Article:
The Mysteries of Udolpho Readalong: II

The Mysteries of Udolpho Readalong

I've finished Volume II, so it's time for an update!  I'm keeping up with the schedule -- I'm really a bit late with this post -- and enjoying this leisurely read of a very long novel

In Volume II, Emily is whisked off to Venice, where there are a lot of parties.   Her aunt, the new Madame Montoni, thinks everything is going to be great, but she is very wrong.  Montoni has a bit of a gambling problem, his friends are sketchy as all get out, and all of them will do anything for money.  Maybe it wasn't such a hot idea to marry this guy after all.

Among all the parties and boat excursions, Montoni's friend Count Morano is paying a lot of court to Emily, which she is not happy about one bit.  No matter how often she tells him she's not interested, he keeps pursuing her.  Montoni is pressuring her to marry him, and eventually comes up with a trick in which he 'understands' her to have accepted the suit.  He's determined that she is jolly well going to marry Morano whether she likes it or not.  Everything is prepared for the next morning, but...

...instead of a forced wedding, the ladies are now whisked off to Signor Montoni's mountain castle of Udolpho.   Morano has turned out not to have any money, so there's no point in forcing Emily to marry him.   Madame Montoni and Emily are, for all practical purposes, imprisoned, and they only see Montoni when he shows up to bully his wife into signing over her estates to him, since he has long since lost all his money at the gambling tables.  Being a fiery sort, she won't comply, and is confined to a tower alone.  Emily is pretty sure her aunt must be dead!  Meanwhile, there is a mysterious room near Emily's chamber, where there is a black veil covering one wall.  Emily has a peek and faints at the horrible thing she sees!  What could be behind the horrid black veil??   The spurned Morano tries to persuade Emily into an elopement, and there is a lot of fighting.  In fact, Montoni is clearly setting up to be the leader of a band of mercenaries, who will roam the country and plunder hapless travelers when they aren't engaging in battles.  The place is packed with vicious-looking soldiers and ruffians.  But every once in a while, late at night, Emily hears lovely music -- songs of her own homeland.  Who could be playing them?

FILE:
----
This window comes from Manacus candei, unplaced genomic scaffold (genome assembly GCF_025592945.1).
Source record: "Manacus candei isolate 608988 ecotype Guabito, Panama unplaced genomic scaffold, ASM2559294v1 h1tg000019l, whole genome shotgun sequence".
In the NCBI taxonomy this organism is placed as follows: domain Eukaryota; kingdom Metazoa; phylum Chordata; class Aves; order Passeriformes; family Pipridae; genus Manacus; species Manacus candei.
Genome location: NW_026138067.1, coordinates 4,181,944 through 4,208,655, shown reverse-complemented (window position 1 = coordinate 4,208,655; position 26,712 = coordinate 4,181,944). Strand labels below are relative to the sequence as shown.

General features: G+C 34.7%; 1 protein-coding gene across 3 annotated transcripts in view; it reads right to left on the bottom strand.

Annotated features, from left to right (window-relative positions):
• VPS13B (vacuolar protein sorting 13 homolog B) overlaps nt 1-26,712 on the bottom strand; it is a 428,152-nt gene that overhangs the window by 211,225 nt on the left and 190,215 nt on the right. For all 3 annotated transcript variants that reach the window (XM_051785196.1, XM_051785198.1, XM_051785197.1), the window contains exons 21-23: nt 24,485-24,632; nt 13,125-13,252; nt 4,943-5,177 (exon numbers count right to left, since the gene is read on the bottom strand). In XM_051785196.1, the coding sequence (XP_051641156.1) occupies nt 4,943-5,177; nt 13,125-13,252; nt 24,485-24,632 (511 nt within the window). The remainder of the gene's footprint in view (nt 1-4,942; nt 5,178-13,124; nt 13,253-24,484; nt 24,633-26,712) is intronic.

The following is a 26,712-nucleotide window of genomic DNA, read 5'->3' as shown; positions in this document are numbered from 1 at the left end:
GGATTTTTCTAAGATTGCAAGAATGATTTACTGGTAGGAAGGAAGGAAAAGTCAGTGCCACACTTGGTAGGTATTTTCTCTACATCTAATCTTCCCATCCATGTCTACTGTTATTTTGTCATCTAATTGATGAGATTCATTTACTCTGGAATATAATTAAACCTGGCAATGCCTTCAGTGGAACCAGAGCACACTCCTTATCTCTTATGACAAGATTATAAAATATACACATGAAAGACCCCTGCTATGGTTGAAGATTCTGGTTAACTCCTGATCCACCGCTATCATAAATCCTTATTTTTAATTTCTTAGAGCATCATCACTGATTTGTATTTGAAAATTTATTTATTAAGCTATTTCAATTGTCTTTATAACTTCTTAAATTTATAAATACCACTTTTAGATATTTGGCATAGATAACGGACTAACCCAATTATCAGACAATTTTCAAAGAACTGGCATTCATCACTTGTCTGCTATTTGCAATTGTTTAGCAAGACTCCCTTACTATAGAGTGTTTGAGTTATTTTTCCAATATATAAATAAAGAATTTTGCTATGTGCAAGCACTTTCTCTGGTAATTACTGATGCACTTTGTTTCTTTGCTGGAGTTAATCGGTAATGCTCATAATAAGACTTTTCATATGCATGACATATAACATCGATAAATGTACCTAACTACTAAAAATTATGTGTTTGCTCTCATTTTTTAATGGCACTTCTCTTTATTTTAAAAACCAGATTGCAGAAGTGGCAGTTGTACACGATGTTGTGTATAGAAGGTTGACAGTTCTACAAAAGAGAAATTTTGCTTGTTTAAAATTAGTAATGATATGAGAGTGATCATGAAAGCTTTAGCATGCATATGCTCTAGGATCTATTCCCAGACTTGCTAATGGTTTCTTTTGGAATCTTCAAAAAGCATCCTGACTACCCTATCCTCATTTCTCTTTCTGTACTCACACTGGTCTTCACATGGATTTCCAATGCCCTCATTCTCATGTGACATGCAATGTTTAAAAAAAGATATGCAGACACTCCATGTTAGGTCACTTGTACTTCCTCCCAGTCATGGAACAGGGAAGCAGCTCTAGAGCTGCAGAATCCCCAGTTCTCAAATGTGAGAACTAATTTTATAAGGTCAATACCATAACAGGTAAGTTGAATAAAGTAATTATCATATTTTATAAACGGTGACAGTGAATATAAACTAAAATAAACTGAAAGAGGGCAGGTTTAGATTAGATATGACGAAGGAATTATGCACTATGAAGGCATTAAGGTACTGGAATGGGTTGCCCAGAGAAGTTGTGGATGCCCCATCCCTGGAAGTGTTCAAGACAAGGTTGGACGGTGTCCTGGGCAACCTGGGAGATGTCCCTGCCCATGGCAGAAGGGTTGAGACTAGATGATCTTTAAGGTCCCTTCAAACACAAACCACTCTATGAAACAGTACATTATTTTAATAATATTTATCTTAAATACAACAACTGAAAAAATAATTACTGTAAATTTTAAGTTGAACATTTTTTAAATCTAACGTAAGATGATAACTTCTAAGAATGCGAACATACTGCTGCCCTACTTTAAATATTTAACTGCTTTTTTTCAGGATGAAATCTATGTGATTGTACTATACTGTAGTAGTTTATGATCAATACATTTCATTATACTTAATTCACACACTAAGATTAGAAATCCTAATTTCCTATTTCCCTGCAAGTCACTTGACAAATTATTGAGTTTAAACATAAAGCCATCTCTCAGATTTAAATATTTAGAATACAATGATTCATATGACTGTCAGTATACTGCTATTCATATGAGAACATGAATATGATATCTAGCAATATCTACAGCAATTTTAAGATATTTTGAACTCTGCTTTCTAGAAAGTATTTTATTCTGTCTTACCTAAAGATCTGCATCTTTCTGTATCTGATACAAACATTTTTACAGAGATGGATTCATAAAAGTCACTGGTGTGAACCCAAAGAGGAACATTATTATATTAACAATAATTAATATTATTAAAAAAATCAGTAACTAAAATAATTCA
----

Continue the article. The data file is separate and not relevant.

The story is set in 1584, but honestly it's impossible to imagine Emily in anything but the Regency styles that were juuuuust coming into fashion when the novel was published in 1794.   She is so completely the perfect Regency miss.  (Now, Fanny Burney's heroines can only be imagined in the dress of 20 years before that!)  Also, she faints, or almost faints, on a regular basis.  Emily has a reasonable amount of gumption, but only after she talks herself out of fainting from fright, or sorrow.  She's always having to support herself on the nearest piece of furniture.

Look how quickly fashions changed!

Emily also spends a tremendous amount of time looking out the window in a melancholy fashion, but to be fair, she doesn't have a lot else to do right now.  She's essentially trapped in her room; leaving it exposes her to the possibility of running into drunken soldiers wandering through the halls, and as it is her room isn't even properly secure.  And Montoni may well have murdered her aunt.  Emily has nowhere to go at all.


  1. Poor Emily! All these trials and she can't even keep herself upright without support! I really hope that her aunt at least has not been murdered.

  2. We'll just have to wait and see!


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